We knew the rain today was due to arrive in the afternoon so at 9am off I went to set the lock, opened the paddles and sat back. Two seconds later can you believe it but a boat came around the bend. A dash ensued to close the paddles again and let him in. Only about 3ft had dropped out, I opened the gate in time and he seemed most surprised at my actions and thanked me.. Even more surprised was David, who having not seen any of this arrived close by and the gates were still shut. I did my signals telling him what had happened, he has no idea what my signals mean and does his own back, these are the arms in the air in despair ones.
Sods law would have it that in all three boats turned up, a bit like buses, we haven’t seen any boats this trip sadly these three all going the wrong way for us. They were headed to Kintbury to ‘Wait’, they want to get off the K&A and go up norff but as you might know the Thames is on Red Boards. Now non boaty friends this means that the river flow is too fast after all this rain and you have to wait for Green boards when it is safe again.
One lady from the other boats stayed to help me and very kind it was too. Her own boat sailed off to the water point, the first of all three wanting water here, (Its evidently a trickle here note into Nicholsons) they had all decided to go to Tesco while waiting, obviously I told them about the wine offers there.
David by this point had made a phone call, (Remember reader, that he is only SEMI retired) it must have been an interesting call as he had drifted back a way and wasn’t looking at the lock, this nice lady dressed in only a tee shirt was now rubbing her arms waiting for the old duffer to hurry up in the lock so she could depart. Finally he did and apologised nicely to her.
I had my wellies on that morning as the grass all along this canal is long and very wet, to tell the truth I have been in wellies everyday on this trip, I had decided to walk this early part as there is a swing bridge just around the corner by the church.
|First swing bridge of the day at Hungerford.|
I walked on now stodging through ankle deep mud in places and just thick mud in others… I arrived at a lock and set to to wait for him. When he arrived he said in a somewhat exasperated tone asked if I was going to move this bridge. Reader I was being Mrs Stupid from Stupidville take a look…..
|Me getting the lock ready|
|Me feeling I was doing ok.|
|Me being told good and proper.|
|Me figured out what I am doing.|
|Bloody heavy bridge is finally opened.|
Now this swing bridge was very hard to shift, it was fairly high to push. But it goes right over the lock and if you don’t open it as the water rises you would end up with a crushed boat!!
Red face here so glossing over that quickly.
Next was this adorable cottage, all broken down with windows smashed. Such a shame, I am sure someone would live here.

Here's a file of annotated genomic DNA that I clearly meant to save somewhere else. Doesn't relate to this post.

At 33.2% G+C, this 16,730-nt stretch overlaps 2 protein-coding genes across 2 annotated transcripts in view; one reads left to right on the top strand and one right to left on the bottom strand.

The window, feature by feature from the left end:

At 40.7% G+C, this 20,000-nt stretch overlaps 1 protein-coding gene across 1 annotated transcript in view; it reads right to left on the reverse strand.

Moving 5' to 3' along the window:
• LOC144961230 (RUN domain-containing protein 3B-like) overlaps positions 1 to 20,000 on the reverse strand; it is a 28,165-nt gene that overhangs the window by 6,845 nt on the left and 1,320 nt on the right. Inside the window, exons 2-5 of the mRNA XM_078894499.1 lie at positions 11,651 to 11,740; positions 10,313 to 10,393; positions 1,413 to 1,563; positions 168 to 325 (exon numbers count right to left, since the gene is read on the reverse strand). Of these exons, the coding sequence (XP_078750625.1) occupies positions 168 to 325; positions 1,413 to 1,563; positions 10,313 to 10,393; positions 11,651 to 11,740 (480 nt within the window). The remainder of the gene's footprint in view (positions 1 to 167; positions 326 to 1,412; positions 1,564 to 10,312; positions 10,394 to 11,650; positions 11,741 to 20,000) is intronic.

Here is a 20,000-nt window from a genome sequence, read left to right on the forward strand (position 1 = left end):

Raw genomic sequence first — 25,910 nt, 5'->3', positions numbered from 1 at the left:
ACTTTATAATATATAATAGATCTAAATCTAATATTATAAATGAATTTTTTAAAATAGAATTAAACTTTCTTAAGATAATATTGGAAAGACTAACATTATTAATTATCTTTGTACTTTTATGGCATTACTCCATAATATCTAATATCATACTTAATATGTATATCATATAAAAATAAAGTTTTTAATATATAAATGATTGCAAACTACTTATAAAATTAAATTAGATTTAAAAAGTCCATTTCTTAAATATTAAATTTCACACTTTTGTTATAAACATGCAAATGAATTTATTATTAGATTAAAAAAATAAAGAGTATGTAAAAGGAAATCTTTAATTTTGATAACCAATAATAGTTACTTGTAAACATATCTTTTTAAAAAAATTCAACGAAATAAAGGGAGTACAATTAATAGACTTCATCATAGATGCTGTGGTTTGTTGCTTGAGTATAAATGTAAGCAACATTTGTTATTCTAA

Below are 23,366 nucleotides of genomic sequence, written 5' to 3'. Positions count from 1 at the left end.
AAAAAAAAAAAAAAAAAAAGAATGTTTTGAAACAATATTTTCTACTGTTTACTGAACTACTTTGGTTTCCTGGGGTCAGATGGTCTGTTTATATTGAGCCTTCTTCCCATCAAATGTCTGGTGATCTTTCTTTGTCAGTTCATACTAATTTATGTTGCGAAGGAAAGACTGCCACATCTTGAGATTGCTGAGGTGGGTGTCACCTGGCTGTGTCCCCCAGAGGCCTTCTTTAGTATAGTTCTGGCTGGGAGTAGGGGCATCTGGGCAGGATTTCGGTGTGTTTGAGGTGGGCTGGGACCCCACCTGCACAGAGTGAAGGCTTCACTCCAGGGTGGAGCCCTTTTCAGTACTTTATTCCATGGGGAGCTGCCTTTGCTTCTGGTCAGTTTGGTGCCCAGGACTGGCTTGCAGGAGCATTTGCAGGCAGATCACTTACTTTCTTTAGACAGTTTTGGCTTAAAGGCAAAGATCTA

So onward we pressed. We have developed a new system for locks. this now takes longer however it means that at the end of the days boating I am not in a total physical meltdown which was becoming the case.
So at the lock landing I hold the boat and David nips up in a nippy way and empties the lock and then opens the gate. (This is always the case as of yet we have not come across a lock in our favour).
|David opening gates and paddles|
Then I give him the boat back and he puts it into the lock, I shut the gates, I start the winding, its always hard on this canal. He hops off and brings the middle rope, I hold the middle rope and he goes over the gate and opens the other paddle. (I hate these gates, see previous entry)
At the correct time shuts that other paddle. He then opens the gate and takes the boat out and I shut the gate behind. Much easier for me, thank god.
|Little Bedwyn lock with an almighty leak|
So today we arrived at Little Bedwyn and off he goes, I get a call… “Lisa you are going to have to help me with this one” OMG there were two of us heaving away trying to open the lower gate of an empty lock. But such a leak coming in the lower gates won't open. Somerton Deep Lock on the South Oxford Canal that has received such stern complaints about being hard to open , but has NOTHING on this one. What also is crazy is that at the far end of the paved way to help open a gate there are usually ridges to get a foothold on. None here right at the end where you really need it. Why?
|The reason why not to moor here|
Well yes we did it eventually. I could have done with that Fisherman's Bailiff here again…
Next obstacle was this CART work boat, you can see that is not completely on the lock landing but it made getting off tricky as out of shot was a strong sluice wanging in, making it impossible for our boat to land so I clambered off over the CART boat.
|CART mending the lock landing.|
Finally into Great Bedwyn and a space on the hard standing, our size and in fact the boat in front was moving off…. The skies were as black as your hat and even before he had untied it was bucketing down, frankly I admired him as he had to leave having been there for his 48 hrs. It continued to rain for almost three hours, I hope his wet weather kit was of a good quality.
I put the heating on and the wet washing all around make the entire boat like a steam room, we mopped the dripping windows all evening.
Skinny Day here, we had chicken with courgettes mushrooms and tomatoes and feta with rice.